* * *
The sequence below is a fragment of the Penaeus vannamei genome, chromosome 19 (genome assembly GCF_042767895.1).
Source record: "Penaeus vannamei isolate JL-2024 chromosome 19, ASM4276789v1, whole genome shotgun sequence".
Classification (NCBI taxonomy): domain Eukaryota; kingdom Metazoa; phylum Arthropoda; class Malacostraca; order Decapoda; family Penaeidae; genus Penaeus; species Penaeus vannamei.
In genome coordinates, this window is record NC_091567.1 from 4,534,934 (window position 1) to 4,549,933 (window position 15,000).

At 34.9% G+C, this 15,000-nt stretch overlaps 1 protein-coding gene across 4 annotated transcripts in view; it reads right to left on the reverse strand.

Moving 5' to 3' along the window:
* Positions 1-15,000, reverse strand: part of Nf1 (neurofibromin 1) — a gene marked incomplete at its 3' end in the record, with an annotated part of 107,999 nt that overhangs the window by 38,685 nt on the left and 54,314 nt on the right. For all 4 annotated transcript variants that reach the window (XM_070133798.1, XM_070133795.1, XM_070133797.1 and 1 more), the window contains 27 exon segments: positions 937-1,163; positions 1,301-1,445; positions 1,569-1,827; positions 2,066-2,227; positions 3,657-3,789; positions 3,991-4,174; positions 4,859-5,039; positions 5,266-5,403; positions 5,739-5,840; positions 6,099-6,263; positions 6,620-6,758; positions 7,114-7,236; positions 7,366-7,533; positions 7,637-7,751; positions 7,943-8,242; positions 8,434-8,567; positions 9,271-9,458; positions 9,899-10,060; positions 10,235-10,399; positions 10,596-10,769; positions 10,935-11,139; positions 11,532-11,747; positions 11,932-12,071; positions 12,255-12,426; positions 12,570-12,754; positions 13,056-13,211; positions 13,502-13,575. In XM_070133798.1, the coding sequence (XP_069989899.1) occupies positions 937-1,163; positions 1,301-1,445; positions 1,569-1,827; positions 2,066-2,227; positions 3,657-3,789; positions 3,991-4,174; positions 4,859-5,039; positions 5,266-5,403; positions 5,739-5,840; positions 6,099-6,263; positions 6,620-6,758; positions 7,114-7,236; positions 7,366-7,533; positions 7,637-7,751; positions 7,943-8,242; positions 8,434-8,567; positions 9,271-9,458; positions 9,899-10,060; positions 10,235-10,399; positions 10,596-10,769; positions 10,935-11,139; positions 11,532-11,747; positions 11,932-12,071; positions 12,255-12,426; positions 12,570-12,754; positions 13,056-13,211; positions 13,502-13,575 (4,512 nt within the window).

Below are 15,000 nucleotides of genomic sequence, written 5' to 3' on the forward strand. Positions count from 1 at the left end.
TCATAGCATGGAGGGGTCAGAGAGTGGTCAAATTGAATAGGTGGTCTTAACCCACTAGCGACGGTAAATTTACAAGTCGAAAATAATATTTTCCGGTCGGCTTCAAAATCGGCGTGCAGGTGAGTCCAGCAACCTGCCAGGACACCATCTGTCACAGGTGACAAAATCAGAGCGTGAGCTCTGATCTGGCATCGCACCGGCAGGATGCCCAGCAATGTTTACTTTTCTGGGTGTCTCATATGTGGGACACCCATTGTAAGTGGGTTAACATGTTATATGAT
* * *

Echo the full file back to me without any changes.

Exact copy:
The sequence below is a fragment of the Penaeus vannamei genome, chromosome 19 (genome assembly GCF_042767895.1).
Source record: "Penaeus vannamei isolate JL-2024 chromosome 19, ASM4276789v1, whole genome shotgun sequence".
Classification (NCBI taxonomy): domain Eukaryota; kingdom Metazoa; phylum Arthropoda; class Malacostraca; order Decapoda; family Penaeidae; genus Penaeus; species Penaeus vannamei.
In genome coordinates, this window is record NC_091567.1 from 4,534,934 (window position 1) to 4,549,933 (window position 15,000).

At 34.9% G+C, this 15,000-nt stretch overlaps 1 protein-coding gene across 4 annotated transcripts in view; it reads right to left on the reverse strand.

Moving 5' to 3' along the window:
* Positions 1-15,000, reverse strand: part of Nf1 (neurofibromin 1) — a gene marked incomplete at its 3' end in the record, with an annotated part of 107,999 nt that overhangs the window by 38,685 nt on the left and 54,314 nt on the right. For all 4 annotated transcript variants that reach the window (XM_070133798.1, XM_070133795.1, XM_070133797.1 and 1 more), the window contains 27 exon segments: positions 937-1,163; positions 1,301-1,445; positions 1,569-1,827; positions 2,066-2,227; positions 3,657-3,789; positions 3,991-4,174; positions 4,859-5,039; positions 5,266-5,403; positions 5,739-5,840; positions 6,099-6,263; positions 6,620-6,758; positions 7,114-7,236; positions 7,366-7,533; positions 7,637-7,751; positions 7,943-8,242; positions 8,434-8,567; positions 9,271-9,458; positions 9,899-10,060; positions 10,235-10,399; positions 10,596-10,769; positions 10,935-11,139; positions 11,532-11,747; positions 11,932-12,071; positions 12,255-12,426; positions 12,570-12,754; positions 13,056-13,211; positions 13,502-13,575. In XM_070133798.1, the coding sequence (XP_069989899.1) occupies positions 937-1,163; positions 1,301-1,445; positions 1,569-1,827; positions 2,066-2,227; positions 3,657-3,789; positions 3,991-4,174; positions 4,859-5,039; positions 5,266-5,403; positions 5,739-5,840; positions 6,099-6,263; positions 6,620-6,758; positions 7,114-7,236; positions 7,366-7,533; positions 7,637-7,751; positions 7,943-8,242; positions 8,434-8,567; positions 9,271-9,458; positions 9,899-10,060; positions 10,235-10,399; positions 10,596-10,769; positions 10,935-11,139; positions 11,532-11,747; positions 11,932-12,071; positions 12,255-12,426; positions 12,570-12,754; positions 13,056-13,211; positions 13,502-13,575 (4,512 nt within the window).

Below are 15,000 nucleotides of genomic sequence, written 5' to 3' on the forward strand. Positions count from 1 at the left end.
TCATAGCATGGAGGGGTCAGAGAGTGGTCAAATTGAATAGGTGGTCTTAACCCACTAGCGACGGTAAATTTACAAGTCGAAAATAATATTTTCCGGTCGGCTTCAAAATCGGCGTGCAGGTGAGTCCAGCAACCTGCCAGGACACCATCTGTCACAGGTGACAAAATCAGAGCGTGAGCTCTGATCTGGCATCGCACCGGCAGGATGCCCAGCAATGTTTACTTTTCTGGGTGTCTCATATGTGGGACACCCATTGTAAGTGGGTTAACATGTTATATGAT